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Oecologia

, Volume 191, Issue 4, pp 995–1002 | Cite as

The landscape complexity relevance to farming effect assessment on small mammal occupancy in Argentinian farmlands

  • Vanesa N. Serafini
  • José A. Coda
  • Facundo Contreras
  • Michael J. Conroy
  • María Daniela GomezEmail author
  • José W. Priotto
Ecosystem ecology – original research
  • 55 Downloads

Abstract

The responses of organisms to organic farming depend on the taxonomic group and landscape complexity. Following the intermediate landscape complexity hypothesis, organic farming can compensate for the lack of complexity in simple landscapes. Argentinian farmlands are simple with large fields and scarce linear habitat array, and conventional agriculture is almost the only agriculture practice. We hypothesize that there is an interaction effect of landscape complexity and farming practices on occupancy and species richness of small mammals in farmland of central Argentina. We selected circular landscapes under organic farming and low- and high-intensity conventional farming and quantified heterogeneity in each landscape considering different cover types (crops, resting plots, fallow land, border habitats, grasslands and man-made structures). We used multi-species occupancy models accounting for multiple seasons with a Bayesian approach to make the estimates. Landscapes under organic farms had the highest level of landscape heterogeneity. In simple Argentinian farmlands, organic farming benefited species richness and occupancy of all small mammal species. Some management strategies used in organic farming (wide and vegetated border habitats, diversity in types of production, winter cover crops, natural or semi-natural patches) should be taken into account to increase landscape complexity in conventional farming.

Keywords

Organic and conventional farming Landscape heterogeneity Multi-species occupancy models Species richness Bayesian approach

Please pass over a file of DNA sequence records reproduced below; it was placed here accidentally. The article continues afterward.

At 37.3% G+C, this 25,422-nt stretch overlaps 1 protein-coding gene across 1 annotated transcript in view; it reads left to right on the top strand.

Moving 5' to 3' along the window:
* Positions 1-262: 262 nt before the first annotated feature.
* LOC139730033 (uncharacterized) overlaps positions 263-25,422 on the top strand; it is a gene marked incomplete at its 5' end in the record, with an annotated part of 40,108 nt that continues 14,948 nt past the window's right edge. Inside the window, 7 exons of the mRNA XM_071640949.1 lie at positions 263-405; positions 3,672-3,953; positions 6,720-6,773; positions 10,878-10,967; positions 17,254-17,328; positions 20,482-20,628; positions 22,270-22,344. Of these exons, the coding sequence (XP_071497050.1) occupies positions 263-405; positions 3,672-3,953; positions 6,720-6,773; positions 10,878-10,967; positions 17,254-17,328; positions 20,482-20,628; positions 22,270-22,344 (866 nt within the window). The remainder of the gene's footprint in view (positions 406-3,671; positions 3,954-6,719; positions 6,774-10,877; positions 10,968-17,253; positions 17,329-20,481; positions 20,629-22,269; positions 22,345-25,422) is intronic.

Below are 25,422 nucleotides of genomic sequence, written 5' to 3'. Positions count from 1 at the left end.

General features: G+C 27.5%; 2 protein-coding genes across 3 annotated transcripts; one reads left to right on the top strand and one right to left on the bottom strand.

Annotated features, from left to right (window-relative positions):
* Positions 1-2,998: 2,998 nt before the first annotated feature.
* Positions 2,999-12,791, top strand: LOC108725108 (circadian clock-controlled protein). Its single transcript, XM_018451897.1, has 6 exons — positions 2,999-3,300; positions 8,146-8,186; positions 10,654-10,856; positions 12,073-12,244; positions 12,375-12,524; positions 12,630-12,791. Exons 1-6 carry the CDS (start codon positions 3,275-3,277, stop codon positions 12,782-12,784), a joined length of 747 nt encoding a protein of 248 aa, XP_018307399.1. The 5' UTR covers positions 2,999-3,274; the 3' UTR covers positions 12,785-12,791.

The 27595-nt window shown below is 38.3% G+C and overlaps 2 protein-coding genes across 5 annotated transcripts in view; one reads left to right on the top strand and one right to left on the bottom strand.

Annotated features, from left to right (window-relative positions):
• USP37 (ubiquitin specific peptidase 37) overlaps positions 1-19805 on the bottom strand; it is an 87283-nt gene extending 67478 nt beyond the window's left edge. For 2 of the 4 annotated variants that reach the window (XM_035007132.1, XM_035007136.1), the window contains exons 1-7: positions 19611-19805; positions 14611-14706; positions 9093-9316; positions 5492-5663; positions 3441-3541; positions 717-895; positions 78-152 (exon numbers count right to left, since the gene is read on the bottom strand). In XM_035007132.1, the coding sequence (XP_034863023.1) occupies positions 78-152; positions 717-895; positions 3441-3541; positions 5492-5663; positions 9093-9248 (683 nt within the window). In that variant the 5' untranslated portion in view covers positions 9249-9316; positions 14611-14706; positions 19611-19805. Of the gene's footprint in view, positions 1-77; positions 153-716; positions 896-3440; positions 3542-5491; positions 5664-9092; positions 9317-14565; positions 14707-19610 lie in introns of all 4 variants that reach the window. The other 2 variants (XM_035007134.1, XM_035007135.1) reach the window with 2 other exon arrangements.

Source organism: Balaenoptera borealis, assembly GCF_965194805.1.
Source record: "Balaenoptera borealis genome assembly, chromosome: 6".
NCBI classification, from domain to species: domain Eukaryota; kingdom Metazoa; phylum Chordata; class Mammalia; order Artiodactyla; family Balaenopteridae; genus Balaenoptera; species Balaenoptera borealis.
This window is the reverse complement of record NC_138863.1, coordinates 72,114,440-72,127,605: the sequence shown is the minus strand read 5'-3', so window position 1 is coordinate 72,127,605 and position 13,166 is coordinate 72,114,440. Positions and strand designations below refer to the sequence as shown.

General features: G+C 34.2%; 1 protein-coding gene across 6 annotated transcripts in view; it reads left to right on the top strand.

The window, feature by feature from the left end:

Notes

Acknowledgements

We are thankful to Javier Escudero for fieldwork assistance. We thank Foundation Rachel and Pamela Schiele, Las Gaviotas, Altos Verdes, El Piquete, El Chañarito y La Aurora farms that allowed us to carry out the surveys.

Author contribution statement

VNS, MDG and JWP designed the study and wrote the manuscript. VNS, JC, FC, MDG and JWP performed the research. VNS and MJC analyzed the data. VNS, MJC, MDG and JWP interpreted the data. VNS, MJC, MDG and JWP provided critical revision.

Funding

This work was supported by Consejo Nacional de Investigación Científica y Técnica (CONICET) [PIP CONICET No. 11220150100034] and Universidad Nacional de Río Cuarto, Córdoba, Argentina.

Compliance with ethical standards

Conflict of interest

The authors declare that they have no conflict of interests. The datasets generated and/or analyzed during the current study are available in the Open Science Framework (https://osf.io/) repository.

Supplementary material

442_2019_4545_MOESM1_ESM.pdf (535 kb)
Supplementary material 1 (PDF 534 kb)
442_2019_4545_MOESM2_ESM.pdf (56 kb)
Supplementary material 2 (PDF 56 kb)

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Copyright information

© Springer-Verlag GmbH Germany, part of Springer Nature 2019

Authors and Affiliations

  1. 1.Grupo de Investigaciones en Ecología Poblacional y Comportamental (GIEPCO), Instituto de Ciencias de la Tierra, Biodiversidad y Ambiente (ICBIA)Universidad Nacional de Río Cuarto-Consejo Nacional de Investigaciones Científicas y Técnicas (CONICET)Río CuartoArgentina
  2. 2.Warnell School of Forestry and Natural ResourcesUniversity of GeorgiaAthensUSA

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